[llvm-dev] Why does LLVM keep some loads in the loops even after applying the O3 optimization?

Tim Northover via llvm-dev llvm-dev at lists.llvm.org
Fri Mar 29 14:16:30 PDT 2019

On Fri, 29 Mar 2019 at 20:49, Fami H via llvm-dev
<llvm-dev at lists.llvm.org> wrote:
> Is there any structure at the LLVM backend that holds this information?

The general topic is known as alias analysis. Within a function it's
designed to answer the question, given two instructions, of whether
they could be accessing the same memory. The answers are often
approximate though; if the compiler can't prove two accesses
definitely don't overlap it'll respond with something like MayAlias.

When function calls are involved things get a lot cruder. Basically
LLVM may sometimes know that a function doesn't access any memory, or
only accesses memory through its arguments, but that's not terribly
common or easy to prove. In the general case it assumes function might
modify any pointer that's not strictly local to the caller.

For example:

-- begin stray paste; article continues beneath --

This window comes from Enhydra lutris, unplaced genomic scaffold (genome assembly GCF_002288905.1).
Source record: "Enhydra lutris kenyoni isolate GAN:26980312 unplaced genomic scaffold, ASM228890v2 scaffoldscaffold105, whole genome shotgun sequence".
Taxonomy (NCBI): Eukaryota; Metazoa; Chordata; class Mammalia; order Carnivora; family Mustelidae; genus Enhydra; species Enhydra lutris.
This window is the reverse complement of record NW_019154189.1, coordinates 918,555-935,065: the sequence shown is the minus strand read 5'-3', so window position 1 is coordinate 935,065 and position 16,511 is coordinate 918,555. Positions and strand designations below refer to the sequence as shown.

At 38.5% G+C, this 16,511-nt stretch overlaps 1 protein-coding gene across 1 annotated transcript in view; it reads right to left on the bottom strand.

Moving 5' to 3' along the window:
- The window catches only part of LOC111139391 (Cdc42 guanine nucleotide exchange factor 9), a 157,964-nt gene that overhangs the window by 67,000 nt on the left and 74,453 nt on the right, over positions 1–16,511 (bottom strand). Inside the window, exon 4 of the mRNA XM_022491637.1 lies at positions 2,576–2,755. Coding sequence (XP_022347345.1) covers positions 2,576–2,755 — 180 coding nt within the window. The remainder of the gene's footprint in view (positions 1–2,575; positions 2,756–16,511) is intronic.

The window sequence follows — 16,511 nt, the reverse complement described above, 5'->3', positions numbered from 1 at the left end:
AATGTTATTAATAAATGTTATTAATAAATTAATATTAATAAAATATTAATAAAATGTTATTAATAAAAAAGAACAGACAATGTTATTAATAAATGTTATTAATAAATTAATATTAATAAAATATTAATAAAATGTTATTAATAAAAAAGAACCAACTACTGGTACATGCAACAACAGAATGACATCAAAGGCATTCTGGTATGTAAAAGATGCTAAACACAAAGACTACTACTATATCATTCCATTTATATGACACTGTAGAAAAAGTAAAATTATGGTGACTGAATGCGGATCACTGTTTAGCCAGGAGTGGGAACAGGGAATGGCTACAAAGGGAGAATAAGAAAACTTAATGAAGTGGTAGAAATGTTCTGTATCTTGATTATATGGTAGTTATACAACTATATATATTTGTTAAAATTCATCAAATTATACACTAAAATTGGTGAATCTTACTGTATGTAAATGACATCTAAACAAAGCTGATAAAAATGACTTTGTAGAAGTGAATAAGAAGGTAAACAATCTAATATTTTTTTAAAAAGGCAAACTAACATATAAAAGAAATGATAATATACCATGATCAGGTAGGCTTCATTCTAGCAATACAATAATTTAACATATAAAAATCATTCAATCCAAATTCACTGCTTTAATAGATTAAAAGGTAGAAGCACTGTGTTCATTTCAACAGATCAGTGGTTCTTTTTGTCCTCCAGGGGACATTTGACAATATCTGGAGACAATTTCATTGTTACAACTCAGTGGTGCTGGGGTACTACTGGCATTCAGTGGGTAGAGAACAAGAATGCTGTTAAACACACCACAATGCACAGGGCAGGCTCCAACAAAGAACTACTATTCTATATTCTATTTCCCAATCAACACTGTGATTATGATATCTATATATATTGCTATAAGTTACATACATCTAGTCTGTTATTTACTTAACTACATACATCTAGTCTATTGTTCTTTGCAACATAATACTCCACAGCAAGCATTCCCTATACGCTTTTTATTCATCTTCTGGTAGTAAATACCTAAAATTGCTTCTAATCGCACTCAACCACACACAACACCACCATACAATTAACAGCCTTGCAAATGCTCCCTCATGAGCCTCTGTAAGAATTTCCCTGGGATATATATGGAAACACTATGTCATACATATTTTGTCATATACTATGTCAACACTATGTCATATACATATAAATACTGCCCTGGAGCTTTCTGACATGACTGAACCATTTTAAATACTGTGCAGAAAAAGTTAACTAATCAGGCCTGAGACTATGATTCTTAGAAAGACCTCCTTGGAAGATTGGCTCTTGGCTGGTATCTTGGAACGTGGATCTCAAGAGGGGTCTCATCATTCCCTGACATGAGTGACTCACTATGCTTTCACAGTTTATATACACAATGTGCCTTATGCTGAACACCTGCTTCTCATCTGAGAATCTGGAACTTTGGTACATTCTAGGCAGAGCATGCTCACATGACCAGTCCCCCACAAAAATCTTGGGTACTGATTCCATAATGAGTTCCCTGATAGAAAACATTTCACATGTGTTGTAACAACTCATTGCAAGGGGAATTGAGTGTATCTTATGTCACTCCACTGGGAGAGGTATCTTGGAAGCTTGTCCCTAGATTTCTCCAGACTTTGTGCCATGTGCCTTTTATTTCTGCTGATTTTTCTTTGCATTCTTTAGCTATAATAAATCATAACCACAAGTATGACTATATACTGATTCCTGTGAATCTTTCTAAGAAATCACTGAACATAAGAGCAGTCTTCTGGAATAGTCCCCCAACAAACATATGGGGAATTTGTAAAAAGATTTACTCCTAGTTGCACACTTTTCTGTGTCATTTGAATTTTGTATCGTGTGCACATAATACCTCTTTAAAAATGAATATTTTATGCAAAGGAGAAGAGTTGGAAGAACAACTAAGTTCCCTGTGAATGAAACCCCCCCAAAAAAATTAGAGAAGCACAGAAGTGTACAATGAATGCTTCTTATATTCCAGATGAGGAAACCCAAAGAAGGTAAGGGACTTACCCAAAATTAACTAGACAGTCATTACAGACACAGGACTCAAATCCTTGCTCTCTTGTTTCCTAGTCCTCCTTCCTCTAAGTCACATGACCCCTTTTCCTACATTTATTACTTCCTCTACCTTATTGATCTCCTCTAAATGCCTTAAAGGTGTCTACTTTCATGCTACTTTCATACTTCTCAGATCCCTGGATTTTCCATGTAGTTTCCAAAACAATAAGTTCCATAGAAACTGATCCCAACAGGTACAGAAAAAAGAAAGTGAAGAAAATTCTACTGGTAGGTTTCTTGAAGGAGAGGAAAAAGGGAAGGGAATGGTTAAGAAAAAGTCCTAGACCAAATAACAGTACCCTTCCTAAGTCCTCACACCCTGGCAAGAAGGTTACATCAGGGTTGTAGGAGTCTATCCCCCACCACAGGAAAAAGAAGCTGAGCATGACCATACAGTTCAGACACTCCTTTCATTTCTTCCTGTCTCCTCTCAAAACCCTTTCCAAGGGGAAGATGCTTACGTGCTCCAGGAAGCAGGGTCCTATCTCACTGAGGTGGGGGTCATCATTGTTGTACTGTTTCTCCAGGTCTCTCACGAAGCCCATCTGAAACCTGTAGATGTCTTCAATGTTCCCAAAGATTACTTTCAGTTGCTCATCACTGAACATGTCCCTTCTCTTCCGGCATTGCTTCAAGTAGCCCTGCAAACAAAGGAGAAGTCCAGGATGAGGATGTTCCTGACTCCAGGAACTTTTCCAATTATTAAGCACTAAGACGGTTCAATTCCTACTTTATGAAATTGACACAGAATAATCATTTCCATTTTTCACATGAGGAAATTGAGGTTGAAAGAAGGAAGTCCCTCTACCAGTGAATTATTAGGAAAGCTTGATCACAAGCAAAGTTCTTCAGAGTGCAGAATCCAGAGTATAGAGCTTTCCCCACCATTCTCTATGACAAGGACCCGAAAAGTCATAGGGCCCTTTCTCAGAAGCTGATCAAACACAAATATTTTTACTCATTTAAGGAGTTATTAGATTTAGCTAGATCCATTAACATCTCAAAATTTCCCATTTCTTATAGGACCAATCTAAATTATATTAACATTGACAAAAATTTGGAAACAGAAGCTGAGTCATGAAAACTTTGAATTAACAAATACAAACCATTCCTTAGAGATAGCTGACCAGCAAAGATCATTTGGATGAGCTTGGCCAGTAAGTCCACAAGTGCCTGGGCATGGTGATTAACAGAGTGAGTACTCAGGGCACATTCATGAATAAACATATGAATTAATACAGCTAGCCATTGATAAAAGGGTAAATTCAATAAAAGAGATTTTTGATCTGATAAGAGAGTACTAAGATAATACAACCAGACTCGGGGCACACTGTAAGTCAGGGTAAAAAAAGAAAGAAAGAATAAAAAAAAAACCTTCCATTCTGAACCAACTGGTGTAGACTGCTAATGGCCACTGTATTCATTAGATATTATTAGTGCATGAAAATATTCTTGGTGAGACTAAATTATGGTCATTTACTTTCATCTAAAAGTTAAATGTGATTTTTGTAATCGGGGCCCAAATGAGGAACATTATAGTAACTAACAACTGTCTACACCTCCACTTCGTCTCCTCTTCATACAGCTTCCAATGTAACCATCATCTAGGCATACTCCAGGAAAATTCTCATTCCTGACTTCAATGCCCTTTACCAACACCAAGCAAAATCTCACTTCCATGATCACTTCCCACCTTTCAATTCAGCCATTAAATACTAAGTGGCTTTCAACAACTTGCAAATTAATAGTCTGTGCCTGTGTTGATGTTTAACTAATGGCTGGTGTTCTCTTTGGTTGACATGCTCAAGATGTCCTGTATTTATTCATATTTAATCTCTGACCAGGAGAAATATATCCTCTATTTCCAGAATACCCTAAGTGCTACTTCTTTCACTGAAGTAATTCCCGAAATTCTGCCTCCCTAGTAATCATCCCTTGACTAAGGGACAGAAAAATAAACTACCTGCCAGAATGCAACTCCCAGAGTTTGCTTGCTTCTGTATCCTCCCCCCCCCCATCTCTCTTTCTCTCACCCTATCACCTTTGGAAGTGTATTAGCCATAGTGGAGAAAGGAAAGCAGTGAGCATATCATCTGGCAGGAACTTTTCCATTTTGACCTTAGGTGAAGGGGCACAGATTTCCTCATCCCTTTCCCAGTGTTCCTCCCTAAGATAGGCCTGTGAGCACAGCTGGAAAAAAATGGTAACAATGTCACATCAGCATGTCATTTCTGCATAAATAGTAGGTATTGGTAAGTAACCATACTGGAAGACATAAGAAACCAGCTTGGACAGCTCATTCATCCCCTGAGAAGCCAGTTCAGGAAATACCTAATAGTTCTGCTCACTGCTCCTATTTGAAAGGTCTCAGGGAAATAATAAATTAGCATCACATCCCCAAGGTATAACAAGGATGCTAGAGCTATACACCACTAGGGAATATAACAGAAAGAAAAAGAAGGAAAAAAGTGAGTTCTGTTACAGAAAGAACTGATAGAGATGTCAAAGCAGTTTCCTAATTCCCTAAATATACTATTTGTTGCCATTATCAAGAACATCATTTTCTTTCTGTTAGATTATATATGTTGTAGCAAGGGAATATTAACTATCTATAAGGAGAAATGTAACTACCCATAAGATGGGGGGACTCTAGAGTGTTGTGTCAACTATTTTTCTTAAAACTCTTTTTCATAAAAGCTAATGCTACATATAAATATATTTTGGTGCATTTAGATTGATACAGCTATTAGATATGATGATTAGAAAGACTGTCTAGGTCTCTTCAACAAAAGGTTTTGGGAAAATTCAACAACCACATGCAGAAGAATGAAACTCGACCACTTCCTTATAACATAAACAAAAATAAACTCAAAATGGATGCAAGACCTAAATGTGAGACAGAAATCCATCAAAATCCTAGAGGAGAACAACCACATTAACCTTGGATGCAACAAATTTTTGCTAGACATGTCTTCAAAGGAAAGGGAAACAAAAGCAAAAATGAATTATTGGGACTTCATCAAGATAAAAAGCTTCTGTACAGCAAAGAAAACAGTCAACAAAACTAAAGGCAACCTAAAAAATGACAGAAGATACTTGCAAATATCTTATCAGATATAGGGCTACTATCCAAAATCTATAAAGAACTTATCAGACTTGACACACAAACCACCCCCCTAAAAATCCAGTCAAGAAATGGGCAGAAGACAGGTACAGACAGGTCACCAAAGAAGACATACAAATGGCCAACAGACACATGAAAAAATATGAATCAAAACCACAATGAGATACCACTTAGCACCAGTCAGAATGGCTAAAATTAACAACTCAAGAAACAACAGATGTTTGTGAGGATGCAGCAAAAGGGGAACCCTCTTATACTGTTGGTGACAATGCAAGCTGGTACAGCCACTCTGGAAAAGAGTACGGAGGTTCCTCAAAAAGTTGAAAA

void foo(int *in) { // "in" could be modified by any call; who
knows where it really lives?
     int var = 42;
     bar(); // var hasn't escaped yet, so we wouldn't have to reload
after this call.

     myGlobal = &var; // Bad: var is now accessible from any function call.
     baz(&var); // Bad: baz could save a copy of &var for use by any
other function.
     myStruct.thing = &var;
     baz1(myStruct); // Bad: basically the same as baz above but
slightly more hidden.

> I mean, can I get one machine instruction load and find out which other instructions in this function or even in other functions may modify its accessed memory location?

There's no specific interface like you're describing. You might be
able to enumerate all accesses in the same function that could
interfere, but it sounds potentially expensive. If possible you should
rethink your algorithm in terms of just comparing two MachineInstrs
you care about.

To do that you'd use MachineInstr::mayAlias, and your pass would have
to declare that it requires valid alias analysis (it's sometimes
costly to keep, so LLVM doesn't maintain that unless requested). Take
a look at (for example)
lib/Target/AArch64/AArch64LoadStoreOptimizer.cpp:getAnalysisUsage for
how it's done.



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